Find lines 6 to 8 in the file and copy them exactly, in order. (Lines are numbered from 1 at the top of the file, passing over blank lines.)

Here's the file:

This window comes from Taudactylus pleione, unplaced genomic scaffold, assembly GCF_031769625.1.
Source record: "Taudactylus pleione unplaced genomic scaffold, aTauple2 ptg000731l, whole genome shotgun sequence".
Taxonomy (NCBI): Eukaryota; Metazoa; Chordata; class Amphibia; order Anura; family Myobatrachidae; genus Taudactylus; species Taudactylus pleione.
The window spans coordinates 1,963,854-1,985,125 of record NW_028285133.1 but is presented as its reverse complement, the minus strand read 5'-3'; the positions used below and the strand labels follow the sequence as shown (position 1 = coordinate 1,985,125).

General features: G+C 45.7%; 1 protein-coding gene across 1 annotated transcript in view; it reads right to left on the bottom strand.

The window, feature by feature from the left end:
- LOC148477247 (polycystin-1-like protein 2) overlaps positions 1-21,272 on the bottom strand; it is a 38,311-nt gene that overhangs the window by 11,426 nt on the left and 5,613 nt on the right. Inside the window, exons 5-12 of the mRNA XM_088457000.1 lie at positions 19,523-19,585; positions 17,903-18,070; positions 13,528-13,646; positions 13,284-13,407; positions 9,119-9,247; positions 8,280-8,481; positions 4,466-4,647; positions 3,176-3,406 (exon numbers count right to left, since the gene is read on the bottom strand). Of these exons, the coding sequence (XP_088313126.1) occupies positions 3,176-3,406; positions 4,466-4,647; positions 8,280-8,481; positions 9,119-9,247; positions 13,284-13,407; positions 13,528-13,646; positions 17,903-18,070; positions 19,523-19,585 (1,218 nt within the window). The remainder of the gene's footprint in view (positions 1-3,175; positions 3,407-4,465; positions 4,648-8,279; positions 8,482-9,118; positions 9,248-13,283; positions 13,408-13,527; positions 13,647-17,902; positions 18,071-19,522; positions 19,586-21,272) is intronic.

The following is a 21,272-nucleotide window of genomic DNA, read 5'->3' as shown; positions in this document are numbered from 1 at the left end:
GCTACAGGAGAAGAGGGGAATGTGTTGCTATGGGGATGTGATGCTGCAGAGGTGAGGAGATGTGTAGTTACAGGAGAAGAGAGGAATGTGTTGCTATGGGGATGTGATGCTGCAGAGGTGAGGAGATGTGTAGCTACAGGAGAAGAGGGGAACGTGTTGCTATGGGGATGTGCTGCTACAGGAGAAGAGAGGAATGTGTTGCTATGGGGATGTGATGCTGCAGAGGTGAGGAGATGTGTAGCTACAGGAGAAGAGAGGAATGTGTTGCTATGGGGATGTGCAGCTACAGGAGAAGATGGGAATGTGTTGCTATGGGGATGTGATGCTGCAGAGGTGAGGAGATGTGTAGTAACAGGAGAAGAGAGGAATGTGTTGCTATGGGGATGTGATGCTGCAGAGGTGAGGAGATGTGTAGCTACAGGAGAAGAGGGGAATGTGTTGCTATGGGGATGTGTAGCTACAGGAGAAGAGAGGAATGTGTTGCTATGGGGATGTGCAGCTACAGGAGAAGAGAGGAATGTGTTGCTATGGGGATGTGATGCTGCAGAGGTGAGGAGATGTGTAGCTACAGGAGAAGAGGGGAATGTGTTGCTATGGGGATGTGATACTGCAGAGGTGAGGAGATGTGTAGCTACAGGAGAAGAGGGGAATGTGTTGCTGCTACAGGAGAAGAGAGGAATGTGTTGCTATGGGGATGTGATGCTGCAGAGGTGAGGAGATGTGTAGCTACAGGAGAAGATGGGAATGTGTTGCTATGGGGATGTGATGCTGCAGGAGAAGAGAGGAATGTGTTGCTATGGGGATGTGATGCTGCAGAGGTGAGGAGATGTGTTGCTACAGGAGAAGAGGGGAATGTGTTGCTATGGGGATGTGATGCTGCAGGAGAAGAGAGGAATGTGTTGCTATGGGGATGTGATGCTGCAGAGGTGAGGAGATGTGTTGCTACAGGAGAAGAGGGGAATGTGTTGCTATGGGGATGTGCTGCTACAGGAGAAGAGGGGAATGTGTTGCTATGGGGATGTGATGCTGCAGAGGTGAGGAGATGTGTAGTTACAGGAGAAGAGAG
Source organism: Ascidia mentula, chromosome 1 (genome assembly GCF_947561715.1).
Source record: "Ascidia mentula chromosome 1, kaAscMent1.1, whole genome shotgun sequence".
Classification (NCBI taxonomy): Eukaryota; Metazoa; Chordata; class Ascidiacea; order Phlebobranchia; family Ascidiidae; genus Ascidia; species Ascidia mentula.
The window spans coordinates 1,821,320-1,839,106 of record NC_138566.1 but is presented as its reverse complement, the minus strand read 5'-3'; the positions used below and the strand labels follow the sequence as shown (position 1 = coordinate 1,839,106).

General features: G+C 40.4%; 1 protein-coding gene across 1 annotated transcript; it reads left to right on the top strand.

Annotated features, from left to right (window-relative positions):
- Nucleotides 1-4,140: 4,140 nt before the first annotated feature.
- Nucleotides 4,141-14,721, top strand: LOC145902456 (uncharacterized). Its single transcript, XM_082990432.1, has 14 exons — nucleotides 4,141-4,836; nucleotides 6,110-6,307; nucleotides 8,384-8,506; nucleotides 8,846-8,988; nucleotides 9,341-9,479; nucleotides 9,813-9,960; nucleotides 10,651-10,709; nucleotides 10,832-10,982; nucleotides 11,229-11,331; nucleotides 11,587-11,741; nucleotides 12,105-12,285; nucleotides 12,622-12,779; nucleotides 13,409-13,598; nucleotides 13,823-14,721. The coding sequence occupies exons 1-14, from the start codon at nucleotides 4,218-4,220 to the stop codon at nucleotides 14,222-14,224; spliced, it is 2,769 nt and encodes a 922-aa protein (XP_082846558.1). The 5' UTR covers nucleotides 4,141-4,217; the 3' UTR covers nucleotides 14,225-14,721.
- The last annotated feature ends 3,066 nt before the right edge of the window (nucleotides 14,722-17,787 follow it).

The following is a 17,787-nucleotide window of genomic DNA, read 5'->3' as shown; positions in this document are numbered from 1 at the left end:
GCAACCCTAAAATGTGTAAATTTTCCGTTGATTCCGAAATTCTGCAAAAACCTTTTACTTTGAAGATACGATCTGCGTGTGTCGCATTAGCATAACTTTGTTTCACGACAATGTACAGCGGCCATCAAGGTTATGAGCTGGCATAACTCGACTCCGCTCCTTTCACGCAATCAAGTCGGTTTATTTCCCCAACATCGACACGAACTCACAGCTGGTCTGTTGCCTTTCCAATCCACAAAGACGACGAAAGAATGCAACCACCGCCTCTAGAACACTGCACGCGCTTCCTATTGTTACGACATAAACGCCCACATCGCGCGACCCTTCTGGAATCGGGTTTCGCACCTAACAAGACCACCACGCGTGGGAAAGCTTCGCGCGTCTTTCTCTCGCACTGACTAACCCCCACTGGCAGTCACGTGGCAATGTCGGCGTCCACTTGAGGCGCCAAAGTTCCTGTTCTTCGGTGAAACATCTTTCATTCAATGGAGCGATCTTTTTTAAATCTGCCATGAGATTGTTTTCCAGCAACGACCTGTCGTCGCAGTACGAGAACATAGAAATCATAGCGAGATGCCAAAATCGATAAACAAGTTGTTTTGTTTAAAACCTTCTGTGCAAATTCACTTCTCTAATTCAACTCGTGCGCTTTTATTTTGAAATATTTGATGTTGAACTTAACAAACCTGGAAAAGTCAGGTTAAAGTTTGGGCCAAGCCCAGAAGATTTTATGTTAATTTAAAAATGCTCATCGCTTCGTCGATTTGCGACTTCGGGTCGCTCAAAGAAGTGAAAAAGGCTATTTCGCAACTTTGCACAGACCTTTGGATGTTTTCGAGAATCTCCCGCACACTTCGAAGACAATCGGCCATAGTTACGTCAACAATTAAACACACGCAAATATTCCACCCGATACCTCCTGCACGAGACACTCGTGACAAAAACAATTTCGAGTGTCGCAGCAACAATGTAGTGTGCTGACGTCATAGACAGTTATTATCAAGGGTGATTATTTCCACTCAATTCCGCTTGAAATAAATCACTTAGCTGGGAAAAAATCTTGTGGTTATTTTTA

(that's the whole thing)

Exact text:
The window, feature by feature from the left end:
- LOC148477247 (polycystin-1-like protein 2) overlaps positions 1-21,272 on the bottom strand; it is a 38,311-nt gene that overhangs the window by 11,426 nt on the left and 5,613 nt on the right. Inside the window, exons 5-12 of the mRNA XM_088457000.1 lie at positions 19,523-19,585; positions 17,903-18,070; positions 13,528-13,646; positions 13,284-13,407; positions 9,119-9,247; positions 8,280-8,481; positions 4,466-4,647; positions 3,176-3,406 (exon numbers count right to left, since the gene is read on the bottom strand). Of these exons, the coding sequence (XP_088313126.1) occupies positions 3,176-3,406; positions 4,466-4,647; positions 8,280-8,481; positions 9,119-9,247; positions 13,284-13,407; positions 13,528-13,646; positions 17,903-18,070; positions 19,523-19,585 (1,218 nt within the window). The remainder of the gene's footprint in view (positions 1-3,175; positions 3,407-4,465; positions 4,648-8,279; positions 8,482-9,118; positions 9,248-13,283; positions 13,408-13,527; positions 13,647-17,902; positions 18,071-19,522; positions 19,586-21,272) is intronic.

The following is a 21,272-nucleotide window of genomic DNA, read 5'->3' as shown; positions in this document are numbered from 1 at the left end: